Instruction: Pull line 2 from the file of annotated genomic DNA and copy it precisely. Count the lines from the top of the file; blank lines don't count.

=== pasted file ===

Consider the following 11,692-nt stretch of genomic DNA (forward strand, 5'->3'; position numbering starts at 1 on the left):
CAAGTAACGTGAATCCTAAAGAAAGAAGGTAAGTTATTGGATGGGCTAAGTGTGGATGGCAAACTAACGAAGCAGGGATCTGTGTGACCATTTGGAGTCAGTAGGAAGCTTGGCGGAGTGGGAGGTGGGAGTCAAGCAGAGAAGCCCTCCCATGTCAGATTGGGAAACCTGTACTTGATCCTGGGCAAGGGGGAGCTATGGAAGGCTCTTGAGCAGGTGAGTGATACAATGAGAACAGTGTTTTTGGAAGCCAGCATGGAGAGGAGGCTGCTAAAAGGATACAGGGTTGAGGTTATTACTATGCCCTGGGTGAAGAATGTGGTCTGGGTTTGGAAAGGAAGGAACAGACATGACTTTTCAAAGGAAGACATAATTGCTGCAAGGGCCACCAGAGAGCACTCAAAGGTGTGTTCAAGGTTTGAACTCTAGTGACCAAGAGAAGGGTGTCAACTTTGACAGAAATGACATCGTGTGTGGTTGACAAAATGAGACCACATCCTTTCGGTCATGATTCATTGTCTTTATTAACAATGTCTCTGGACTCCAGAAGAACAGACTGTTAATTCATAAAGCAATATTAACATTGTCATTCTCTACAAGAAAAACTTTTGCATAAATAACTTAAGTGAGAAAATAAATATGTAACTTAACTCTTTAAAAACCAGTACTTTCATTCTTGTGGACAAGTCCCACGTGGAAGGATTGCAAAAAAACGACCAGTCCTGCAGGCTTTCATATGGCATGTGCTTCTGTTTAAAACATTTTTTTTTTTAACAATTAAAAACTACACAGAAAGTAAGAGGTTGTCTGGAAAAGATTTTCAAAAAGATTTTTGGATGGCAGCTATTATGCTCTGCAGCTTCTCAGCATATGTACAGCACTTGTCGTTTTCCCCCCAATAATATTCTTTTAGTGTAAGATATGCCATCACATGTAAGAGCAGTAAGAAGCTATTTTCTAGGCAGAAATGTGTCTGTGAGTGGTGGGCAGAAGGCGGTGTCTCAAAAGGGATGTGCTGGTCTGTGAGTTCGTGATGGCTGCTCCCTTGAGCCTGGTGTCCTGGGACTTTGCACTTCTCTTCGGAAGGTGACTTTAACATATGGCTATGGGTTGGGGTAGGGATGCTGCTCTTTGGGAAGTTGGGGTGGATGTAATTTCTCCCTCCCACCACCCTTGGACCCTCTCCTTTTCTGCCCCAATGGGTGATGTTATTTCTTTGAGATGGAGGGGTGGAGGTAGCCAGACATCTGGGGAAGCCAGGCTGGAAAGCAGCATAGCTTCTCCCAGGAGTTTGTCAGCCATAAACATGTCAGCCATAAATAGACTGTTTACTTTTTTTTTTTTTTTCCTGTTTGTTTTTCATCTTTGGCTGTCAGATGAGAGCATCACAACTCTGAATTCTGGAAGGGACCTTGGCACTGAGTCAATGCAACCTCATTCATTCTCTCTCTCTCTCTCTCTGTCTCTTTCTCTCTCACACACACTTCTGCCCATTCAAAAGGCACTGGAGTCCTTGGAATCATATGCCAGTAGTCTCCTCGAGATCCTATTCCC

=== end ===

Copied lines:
CAAGTAACGTGAATCCTAAAGAAAGAAGGTAAGTTATTGGATGGGCTAAGTGTGGATGGCAAACTAACGAAGCAGGGATCTGTGTGACCATTTGGAGTCAGTAGGAAGCTTGGCGGAGTGGGAGGTGGGAGTCAAGCAGAGAAGCCCTCCCATGTCAGATTGGGAAACCTGTACTTGATCCTGGGCAAGGGGGAGCTATGGAAGGCTCTTGAGCAGGTGAGTGATACAATGAGAACAGTGTTTTTGGAAGCCAGCATGGAGAGGAGGCTGCTAAAAGGATACAGGGTTGAGGTTATTACTATGCCCTGGGTGAAGAATGTGGTCTGGGTTTGGAAAGGAAGGAACAGACATGACTTTTCAAAGGAAGACATAATTGCTGCAAGGGCCACCAGAGAGCACTCAAAGGTGTGTTCAAGGTTTGAACTCTAGTGACCAAGAGAAGGGTGTCAACTTTGACAGAAATGACATCGTGTGTGGTTGACAAAATGAGACCACATCCTTTCGGTCATGATTCATTGTCTTTATTAACAATGTCTCTGGACTCCAGAAGAACAGACTGTTAATTCATAAAGCAATATTAACATTGTCATTCTCTACAAGAAAAACTTTTGCATAAATAACTTAAGTGAGAAAATAAATATGTAACTTAACTCTTTAAAAACCAGTACTTTCATTCTTGTGGACAAGTCCCACGTGGAAGGATTGCAAAAAAACGACCAGTCCTGCAGGCTTTCATATGGCATGTGCTTCTGTTTAAAACATTTTTTTTTTTAACAATTAAAAACTACACAGAAAGTAAGAGGTTGTCTGGAAAAGATTTTCAAAAAGATTTTTGGATGGCAGCTATTATGCTCTGCAGCTTCTCAGCATATGTACAGCACTTGTCGTTTTCCCCCCAATAATATTCTTTTAGTGTAAGATATGCCATCACATGTAAGAGCAGTAAGAAGCTATTTTCTAGGCAGAAATGTGTCTGTGAGTGGTGGGCAGAAGGCGGTGTCTCAAAAGGGATGTGCTGGTCTGTGAGTTCGTGATGGCTGCTCCCTTGAGCCTGGTGTCCTGGGACTTTGCACTTCTCTTCGGAAGGTGACTTTAACATATGGCTATGGGTTGGGGTAGGGATGCTGCTCTTTGGGAAGTTGGGGTGGATGTAATTTCTCCCTCCCACCACCCTTGGACCCTCTCCTTTTCTGCCCCAATGGGTGATGTTATTTCTTTGAGATGGAGGGGTGGAGGTAGCCAGACATCTGGGGAAGCCAGGCTGGAAAGCAGCATAGCTTCTCCCAGGAGTTTGTCAGCCATAAACATGTCAGCCATAAATAGACTGTTTACTTTTTTTTTTTTTTTCCTGTTTGTTTTTCATCTTTGGCTGTCAGATGAGAGCATCACAACTCTGAATTCTGGAAGGGACCTTGGCACTGAGTCAATGCAACCTCATTCATTCTCTCTCTCTCTCTCTCTGTCTCTTTCTCTCTCACACACACTTCTGCCCATTCAAAAGGCACTGGAGTCCTTGGAATCATATGCCAGTAGTCTCCTCGAGATCCTATTCCC